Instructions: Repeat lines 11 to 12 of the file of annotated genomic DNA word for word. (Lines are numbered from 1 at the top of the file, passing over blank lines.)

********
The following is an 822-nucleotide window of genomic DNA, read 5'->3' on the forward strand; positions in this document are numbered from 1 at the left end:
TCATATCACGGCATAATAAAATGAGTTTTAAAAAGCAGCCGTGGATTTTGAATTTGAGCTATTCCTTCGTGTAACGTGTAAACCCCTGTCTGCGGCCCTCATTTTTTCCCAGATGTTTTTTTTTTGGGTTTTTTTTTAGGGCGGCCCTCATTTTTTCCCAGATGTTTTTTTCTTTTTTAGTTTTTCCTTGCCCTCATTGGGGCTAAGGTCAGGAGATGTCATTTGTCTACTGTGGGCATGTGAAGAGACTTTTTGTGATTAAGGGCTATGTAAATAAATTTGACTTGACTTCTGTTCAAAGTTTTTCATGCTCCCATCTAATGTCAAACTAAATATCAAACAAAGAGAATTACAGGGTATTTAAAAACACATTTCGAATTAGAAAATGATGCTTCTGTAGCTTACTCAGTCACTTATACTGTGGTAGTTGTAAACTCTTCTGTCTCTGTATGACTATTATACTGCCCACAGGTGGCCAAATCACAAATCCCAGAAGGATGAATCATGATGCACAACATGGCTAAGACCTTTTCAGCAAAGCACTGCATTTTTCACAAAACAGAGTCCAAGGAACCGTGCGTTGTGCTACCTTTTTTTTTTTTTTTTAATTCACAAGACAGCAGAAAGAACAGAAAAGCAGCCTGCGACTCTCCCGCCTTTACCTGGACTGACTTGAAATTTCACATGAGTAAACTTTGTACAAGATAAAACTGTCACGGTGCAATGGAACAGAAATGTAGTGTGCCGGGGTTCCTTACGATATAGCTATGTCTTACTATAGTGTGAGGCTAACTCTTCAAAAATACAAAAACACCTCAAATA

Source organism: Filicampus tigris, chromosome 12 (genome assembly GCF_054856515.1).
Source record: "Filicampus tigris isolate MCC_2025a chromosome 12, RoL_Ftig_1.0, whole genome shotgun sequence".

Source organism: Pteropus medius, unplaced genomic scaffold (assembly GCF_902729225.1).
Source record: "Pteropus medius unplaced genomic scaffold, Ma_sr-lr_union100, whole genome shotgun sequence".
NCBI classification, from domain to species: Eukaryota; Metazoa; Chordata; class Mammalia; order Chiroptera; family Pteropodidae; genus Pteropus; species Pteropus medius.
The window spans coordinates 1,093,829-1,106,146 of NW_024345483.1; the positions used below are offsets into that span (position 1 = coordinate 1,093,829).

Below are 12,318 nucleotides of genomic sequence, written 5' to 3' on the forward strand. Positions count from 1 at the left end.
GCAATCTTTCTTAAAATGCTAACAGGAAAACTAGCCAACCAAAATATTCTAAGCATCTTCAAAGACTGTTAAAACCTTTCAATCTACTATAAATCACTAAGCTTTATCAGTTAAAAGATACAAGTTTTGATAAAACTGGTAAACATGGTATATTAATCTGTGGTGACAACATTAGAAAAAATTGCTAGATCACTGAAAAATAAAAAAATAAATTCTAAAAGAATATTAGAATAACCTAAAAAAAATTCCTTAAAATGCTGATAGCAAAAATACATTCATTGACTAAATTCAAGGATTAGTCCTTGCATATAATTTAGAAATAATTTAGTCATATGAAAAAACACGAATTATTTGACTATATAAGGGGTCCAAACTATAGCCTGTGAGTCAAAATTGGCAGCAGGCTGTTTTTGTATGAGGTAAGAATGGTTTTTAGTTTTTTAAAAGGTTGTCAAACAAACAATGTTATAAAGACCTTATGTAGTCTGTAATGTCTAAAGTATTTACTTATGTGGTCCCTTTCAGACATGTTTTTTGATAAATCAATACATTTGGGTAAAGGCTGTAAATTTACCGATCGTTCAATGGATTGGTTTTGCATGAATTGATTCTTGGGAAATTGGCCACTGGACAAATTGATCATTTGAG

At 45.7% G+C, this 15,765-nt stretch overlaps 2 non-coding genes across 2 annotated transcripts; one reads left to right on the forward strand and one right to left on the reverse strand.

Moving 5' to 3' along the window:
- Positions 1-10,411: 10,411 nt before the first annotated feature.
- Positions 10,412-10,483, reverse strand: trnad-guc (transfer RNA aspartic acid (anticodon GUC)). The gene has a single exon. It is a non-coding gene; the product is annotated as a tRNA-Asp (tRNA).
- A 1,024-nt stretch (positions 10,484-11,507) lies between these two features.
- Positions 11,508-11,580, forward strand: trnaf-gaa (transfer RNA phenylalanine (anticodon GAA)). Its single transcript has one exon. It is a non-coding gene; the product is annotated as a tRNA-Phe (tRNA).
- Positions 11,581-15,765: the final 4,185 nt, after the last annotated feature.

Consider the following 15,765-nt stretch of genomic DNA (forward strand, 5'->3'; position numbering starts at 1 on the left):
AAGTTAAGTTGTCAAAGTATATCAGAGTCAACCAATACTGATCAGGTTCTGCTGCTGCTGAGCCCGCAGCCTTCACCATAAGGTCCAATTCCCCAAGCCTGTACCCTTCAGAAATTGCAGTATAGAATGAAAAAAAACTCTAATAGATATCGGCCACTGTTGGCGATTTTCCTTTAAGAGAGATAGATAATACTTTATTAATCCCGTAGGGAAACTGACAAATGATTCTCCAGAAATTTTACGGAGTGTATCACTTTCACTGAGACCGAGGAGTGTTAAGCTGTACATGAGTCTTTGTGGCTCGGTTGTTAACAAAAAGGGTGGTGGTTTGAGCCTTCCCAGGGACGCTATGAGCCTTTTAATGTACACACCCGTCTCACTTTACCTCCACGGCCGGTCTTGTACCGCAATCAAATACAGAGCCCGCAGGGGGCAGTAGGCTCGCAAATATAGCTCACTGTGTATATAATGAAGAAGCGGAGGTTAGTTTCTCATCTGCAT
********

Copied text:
At 45.7% G+C, this 15,765-nt stretch overlaps 2 non-coding genes across 2 annotated transcripts; one reads left to right on the forward strand and one right to left on the reverse strand.

Moving 5' to 3' along the window: